"UAE and European intelligence sources told CNN that the questioning of Jarrah fits a pattern of a CIA operation begun in 1999 to track suspected al Qaeda operatives who were traveling through the United Arab Emirates. These sources told CNN that UAE officials were often told in advance by U.S. officials which persons were coming through the country and whom they wanted questioned.

    One source provided CNN a drawing of the Dubai airport and described how people wanted for questioning were intercepted, most often at a transit desk. U.S. officials declined to comment on whether the CIA operated this way at the Dubai airport."


    "Told of the CIA's denial, UAE government officials repeated to CNN that Jarrah was questioned at the request of the United States. Senior UAE sources said they had no reason to question him for their own purposes because he was in transit."

    So either the UAE officials are lying or the CIA is lying. The German magazine Stern, citing a confidential FBI document, backs the position of the UAE officials (original Stern article here). Since the CIA could have made up some story to explain the questioning (e. g., a mistake about someone with a similar name), the outright denial of the UAE story seems to show that the CIA is profoundly guilty about this incident.

  2. Stern has also discovered that German officials informed the CIA of Marwan al-Shehhi as early as March 1999 (which may explain why the CIA is acting so guiltily about the Jarrah incident in Dubai). Germany's security agency BfV first noted the name of a man named 'Marwan' in January 1999 after he had placed calls to Mohammed Haydar Zammar, a German-Syrian living in Hamburg, who had been under surveillance since 1993 (and who is now presumably still in Syrian custody after he had been sent to Syria by the Moroccans). Two months later, they informed the CIA, who had his cellphone number and knew that he was in contact with Mohammed Haydar Zammar, whom they had suspected of being al-Qaeda's contact man in Germany. They began keeping surveillance on him from March 1999 (original Stern article here - see page 5 and 6 under the heading 'Dürftige Informationen für die CIA').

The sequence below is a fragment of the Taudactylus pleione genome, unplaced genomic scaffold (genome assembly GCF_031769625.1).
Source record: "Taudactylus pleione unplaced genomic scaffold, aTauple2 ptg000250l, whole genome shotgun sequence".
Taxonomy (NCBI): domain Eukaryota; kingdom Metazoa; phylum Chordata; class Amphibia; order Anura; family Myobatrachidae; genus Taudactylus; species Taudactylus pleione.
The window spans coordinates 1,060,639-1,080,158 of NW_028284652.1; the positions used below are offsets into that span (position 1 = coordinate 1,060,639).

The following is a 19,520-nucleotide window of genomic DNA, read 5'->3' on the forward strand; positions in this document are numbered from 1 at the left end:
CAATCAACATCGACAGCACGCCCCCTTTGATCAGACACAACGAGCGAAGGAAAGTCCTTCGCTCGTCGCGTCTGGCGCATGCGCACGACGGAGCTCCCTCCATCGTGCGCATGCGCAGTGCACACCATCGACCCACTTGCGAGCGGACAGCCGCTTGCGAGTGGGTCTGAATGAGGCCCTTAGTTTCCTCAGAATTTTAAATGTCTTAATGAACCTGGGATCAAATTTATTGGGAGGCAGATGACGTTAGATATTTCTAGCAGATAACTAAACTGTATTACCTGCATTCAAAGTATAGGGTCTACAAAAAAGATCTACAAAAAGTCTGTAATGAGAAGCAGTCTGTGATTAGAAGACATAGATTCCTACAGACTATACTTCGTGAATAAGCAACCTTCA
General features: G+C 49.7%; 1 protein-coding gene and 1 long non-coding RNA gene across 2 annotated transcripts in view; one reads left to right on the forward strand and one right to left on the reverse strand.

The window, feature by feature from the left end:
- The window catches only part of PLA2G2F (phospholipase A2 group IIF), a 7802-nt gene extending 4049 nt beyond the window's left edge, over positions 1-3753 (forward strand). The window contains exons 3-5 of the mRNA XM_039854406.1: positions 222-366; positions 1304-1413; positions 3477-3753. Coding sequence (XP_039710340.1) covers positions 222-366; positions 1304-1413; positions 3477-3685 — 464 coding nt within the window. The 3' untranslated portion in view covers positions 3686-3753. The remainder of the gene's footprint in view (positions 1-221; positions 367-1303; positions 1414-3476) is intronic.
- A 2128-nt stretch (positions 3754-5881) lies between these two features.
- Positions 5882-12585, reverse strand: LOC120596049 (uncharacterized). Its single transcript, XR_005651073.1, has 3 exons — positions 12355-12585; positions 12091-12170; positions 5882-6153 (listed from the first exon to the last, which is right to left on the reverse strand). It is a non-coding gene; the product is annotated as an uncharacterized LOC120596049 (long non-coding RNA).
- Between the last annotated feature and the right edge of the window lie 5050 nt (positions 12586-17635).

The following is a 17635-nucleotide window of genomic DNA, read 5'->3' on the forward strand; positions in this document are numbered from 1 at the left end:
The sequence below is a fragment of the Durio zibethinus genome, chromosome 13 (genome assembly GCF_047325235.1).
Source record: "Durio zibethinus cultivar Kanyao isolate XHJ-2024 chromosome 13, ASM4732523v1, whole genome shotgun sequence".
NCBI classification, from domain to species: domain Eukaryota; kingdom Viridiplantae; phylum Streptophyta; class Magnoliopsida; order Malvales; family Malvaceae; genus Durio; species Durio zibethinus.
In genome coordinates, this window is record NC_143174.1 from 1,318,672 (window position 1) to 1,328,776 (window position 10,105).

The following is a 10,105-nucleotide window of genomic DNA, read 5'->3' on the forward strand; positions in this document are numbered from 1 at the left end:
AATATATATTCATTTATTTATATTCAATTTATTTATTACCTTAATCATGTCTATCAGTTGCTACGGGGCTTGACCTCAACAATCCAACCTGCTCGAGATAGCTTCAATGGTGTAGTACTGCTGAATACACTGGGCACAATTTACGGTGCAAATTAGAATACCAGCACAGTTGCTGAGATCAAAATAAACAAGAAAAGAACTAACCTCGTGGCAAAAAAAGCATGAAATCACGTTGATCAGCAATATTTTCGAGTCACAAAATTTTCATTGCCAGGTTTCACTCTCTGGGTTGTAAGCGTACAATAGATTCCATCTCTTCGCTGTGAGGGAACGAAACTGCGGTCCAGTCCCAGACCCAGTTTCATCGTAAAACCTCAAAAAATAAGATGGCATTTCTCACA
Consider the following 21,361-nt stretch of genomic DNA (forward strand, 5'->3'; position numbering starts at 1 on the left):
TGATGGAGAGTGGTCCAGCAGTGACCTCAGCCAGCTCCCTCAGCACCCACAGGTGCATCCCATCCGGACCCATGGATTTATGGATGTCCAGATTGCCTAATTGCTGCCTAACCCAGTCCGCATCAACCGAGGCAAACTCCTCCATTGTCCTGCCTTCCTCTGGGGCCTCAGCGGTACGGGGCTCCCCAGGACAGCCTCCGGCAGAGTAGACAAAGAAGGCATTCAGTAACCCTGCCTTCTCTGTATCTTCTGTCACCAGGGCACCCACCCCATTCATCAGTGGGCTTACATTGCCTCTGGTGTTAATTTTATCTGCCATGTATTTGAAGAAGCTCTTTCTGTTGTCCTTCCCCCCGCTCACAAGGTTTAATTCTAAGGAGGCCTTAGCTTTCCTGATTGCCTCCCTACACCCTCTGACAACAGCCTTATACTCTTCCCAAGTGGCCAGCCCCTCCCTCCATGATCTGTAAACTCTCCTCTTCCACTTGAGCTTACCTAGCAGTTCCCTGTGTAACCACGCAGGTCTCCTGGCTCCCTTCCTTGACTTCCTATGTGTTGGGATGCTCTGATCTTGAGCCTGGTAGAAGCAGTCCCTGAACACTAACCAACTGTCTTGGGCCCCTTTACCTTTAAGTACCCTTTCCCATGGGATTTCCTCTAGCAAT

3. A report by Michael Phillip Wright suggests that a University of Oklahoma library computer terminal had been used for an online purchase of an airline ticket for a 9-11 hijacker who was on the plane which crashed in Pennsylvania. The author of the report spoke to a librarian, who said that the terminal user was a white American male. The University of Oklahoma is in Norman, a city with quite a history of connections to 9-11 hijackers. As Michael Phillip Wright says, one possible explanation for such assistance by a white American male is that there was a failed sting operation associated with 9-11. Foreknowledge by American counterterrorism experts of some of the 9-11 hijackers who were allowed into the country might also be consistent with a sting operation. Of course there are also darker theories.

  4. It is interesting that the infamous meeting of Khalid al-Mihdhar and Nawaf al-Hazmi in Malaysia, which first tipped off the CIA's counterterrorism officials that something big was happening, took place in January 2000. There is much to say about Khalid al-Mihdhar and Nawaf al-Hazmi and their stay in San Diego, but for now I'll limit myself to quickly wondering about the renewed interest in Omar al-Bayoumi, who the Americans now desperately want to interview, although he has already been interviewed by both the FBI and British authorities. It appears that the Saudis are again being used as misdirection to hide the enormous and frankly inexplicable failings of American counterterrorism efforts. Foreknowledge of Jarrah and al-Shehhi puts the oddities concerning Khalid al-Mihdhar and Nawaf al-Hazmi into a new light.